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SpanishEnglishDiscography - 1997 - Tremendo delirio

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Our section on the epic final album of the original Charanga Habanera can be navigated with the Table of Contents to the right. German Translation Here

The Setting: Havana in 1997

By 1997, the Timba scene in Havana had reached the flash point. The innovations of NG La Banda and Charanga Habanera had been embraced and assimilated by a new generation of musicians and an exciting array of new groups had emerged. The Issac Delgado group had split off from NG and Klimax had later split off from Issac. NG discovery Manolín "El Médico de la Salsa" González had assembled a brilliant new group. The most creative members of the older bands had begun to strike out on their own - from Dan Den and Opus 13 came Pablo Fernández and Juan Ceruto to form Paulito FG y su Élite; from Pachito Alonso came Lázaro Valdés and Vannia Borges to form Bamboleo; from Maravilla de Florida came Manolito Simonet to form Manolito y su Trabuco; from Los Van Van came a new and even more potent Los Van Van, retooled with ex-members of Pachito Alonso (Roberto Hernández), Issac Delgado (Boris Luna and Samuel Formell) and Charanga Habanera (Pedrito Fajardo). And from the conservatories flowed legions of brilliant, highly-trained and extremely-motivated young musicians like Mayito Rivera, Joel Paez, Joel Domínguez, Alain Pérez, Ivan Melón González, Sergio Noroña and so many others -- more than enough to make each of these new bands an all-star powerhouse. These young players were inspired by the opportunity to escape the poverty of the "Special Period", by the intense competition for work, and by the raw power and originality of the music itself. They were cocky and confident, but hungry, and willing to rehearse long hours and pour their own formidable creative powers into making each musical arrangement an inspired collective effort.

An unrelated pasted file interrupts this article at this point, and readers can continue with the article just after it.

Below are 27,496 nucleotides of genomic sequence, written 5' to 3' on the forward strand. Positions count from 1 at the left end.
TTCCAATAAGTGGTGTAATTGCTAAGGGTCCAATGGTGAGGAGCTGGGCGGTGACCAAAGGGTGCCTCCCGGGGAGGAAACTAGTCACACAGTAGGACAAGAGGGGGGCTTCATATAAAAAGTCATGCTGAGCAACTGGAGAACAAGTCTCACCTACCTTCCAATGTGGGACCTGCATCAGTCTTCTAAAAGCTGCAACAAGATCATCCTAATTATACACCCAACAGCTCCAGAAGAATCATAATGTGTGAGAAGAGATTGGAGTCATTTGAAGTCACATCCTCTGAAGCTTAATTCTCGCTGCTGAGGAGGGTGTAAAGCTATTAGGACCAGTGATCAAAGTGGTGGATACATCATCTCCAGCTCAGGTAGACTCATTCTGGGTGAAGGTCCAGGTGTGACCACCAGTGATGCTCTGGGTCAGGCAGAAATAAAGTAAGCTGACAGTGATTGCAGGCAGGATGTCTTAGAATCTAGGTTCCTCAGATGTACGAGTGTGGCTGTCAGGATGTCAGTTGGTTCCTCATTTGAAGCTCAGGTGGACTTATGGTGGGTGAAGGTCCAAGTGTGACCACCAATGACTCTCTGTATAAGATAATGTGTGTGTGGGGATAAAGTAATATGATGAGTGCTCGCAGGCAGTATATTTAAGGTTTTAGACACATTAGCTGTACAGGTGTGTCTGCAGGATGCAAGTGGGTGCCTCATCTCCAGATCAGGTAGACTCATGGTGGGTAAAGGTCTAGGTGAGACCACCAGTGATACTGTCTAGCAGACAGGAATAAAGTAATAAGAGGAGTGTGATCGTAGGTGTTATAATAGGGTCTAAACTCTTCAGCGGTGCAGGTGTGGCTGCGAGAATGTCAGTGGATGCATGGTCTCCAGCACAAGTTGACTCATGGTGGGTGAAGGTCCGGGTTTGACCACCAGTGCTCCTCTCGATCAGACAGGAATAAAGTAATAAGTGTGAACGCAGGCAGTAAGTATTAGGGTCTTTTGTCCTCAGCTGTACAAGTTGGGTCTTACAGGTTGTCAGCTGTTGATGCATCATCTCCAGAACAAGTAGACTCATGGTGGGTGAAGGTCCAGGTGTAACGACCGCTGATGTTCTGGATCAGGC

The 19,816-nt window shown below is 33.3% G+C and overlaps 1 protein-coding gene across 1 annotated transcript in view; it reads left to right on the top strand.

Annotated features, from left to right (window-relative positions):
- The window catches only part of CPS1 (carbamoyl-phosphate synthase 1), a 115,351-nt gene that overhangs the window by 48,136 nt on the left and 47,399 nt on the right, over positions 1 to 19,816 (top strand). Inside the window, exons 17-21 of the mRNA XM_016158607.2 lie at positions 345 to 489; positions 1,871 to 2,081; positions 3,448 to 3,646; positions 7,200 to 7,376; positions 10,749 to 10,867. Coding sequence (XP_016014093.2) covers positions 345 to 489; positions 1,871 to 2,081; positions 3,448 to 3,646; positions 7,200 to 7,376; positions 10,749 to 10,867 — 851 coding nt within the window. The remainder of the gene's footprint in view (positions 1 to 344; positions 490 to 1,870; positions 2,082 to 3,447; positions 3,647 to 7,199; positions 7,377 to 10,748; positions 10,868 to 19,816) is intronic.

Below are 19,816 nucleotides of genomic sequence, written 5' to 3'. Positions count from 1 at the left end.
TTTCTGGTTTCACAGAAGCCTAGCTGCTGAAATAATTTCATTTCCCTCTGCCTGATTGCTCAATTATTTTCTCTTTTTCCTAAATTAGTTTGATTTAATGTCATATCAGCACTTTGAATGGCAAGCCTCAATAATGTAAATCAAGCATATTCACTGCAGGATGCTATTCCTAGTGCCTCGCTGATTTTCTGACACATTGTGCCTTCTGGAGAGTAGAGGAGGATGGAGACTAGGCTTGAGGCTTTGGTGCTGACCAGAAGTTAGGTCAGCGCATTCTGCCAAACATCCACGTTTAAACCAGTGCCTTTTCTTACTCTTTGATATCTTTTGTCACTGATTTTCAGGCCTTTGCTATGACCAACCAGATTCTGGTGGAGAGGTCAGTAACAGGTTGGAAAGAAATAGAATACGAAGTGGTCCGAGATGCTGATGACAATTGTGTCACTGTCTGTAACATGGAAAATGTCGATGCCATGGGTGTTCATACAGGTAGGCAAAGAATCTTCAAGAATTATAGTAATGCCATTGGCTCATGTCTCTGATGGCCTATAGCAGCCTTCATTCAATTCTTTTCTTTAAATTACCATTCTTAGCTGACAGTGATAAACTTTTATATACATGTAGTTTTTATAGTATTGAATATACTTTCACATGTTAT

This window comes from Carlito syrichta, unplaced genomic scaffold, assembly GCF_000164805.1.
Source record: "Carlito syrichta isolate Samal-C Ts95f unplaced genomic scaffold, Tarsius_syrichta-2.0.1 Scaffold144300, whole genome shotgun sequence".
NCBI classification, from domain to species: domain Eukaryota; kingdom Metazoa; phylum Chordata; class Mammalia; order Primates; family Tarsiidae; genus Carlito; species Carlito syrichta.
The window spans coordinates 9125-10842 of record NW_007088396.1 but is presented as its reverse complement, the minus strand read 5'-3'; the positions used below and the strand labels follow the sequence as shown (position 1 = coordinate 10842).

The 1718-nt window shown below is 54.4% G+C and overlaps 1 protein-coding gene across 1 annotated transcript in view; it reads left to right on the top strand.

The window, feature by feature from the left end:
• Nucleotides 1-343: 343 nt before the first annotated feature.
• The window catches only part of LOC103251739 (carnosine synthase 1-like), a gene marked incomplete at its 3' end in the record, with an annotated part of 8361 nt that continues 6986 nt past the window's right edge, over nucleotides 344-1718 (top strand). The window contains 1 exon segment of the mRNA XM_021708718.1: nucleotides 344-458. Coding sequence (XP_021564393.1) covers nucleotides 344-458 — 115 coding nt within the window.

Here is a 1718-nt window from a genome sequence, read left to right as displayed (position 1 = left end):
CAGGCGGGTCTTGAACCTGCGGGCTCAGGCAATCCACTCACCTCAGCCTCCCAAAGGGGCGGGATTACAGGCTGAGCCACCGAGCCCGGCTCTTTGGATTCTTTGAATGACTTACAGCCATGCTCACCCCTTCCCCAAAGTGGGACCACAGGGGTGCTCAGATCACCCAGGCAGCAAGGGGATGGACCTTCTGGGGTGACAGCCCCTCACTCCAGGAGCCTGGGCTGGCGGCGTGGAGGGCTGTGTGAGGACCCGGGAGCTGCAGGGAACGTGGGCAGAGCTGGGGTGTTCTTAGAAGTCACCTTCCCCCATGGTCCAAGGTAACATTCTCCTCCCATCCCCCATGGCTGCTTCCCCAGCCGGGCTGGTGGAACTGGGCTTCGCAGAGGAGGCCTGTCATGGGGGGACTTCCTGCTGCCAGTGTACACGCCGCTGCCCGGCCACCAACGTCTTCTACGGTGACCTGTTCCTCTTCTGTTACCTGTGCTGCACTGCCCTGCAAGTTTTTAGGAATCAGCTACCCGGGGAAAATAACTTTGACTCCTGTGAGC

These groups were pouring out one brilliant piece of music after another, and in the close-knit, highly regionalistic city of Havana their proximity led to the type of creative feeding frenzy that has typified so many great musical movements throughout history. They spurred one another to create greater music than any of them could otherwise have imagined and the excitement was contagious. There was a very powerful sense that the timberos had collectively tapped into a massive and seemingly inexhaustible source of musical inspiration and an equally inexhaustible source of brilliant young players who could invent and confidently execute the new tumbaos with a rhythmic intensity that no one else on the planet could touch. And creative success was rewarded with financial success. By Cuban standards, bandleaders and nightclubs were hauling in unthinkable amounts of money. Timba had reached mania proportions in Cuba and it seemed only a matter of time before it took the rest of the world by storm. There was no reason at that point to imagine that the global Latin music market would find the simple folk music of the Buena Vista Social Club more their speed!

In the heady days of 1997, Timba was surging forward with dizzying momentum, and in the eye of that storm, in an atmosphere of tremendo delirio, the original Charanga Habanera released their eagerly-anticipated fourth album. Neither they nor anyone else would have dreamed that it would also be their last.

Tuesday, 20 March 2018, 02:48 AM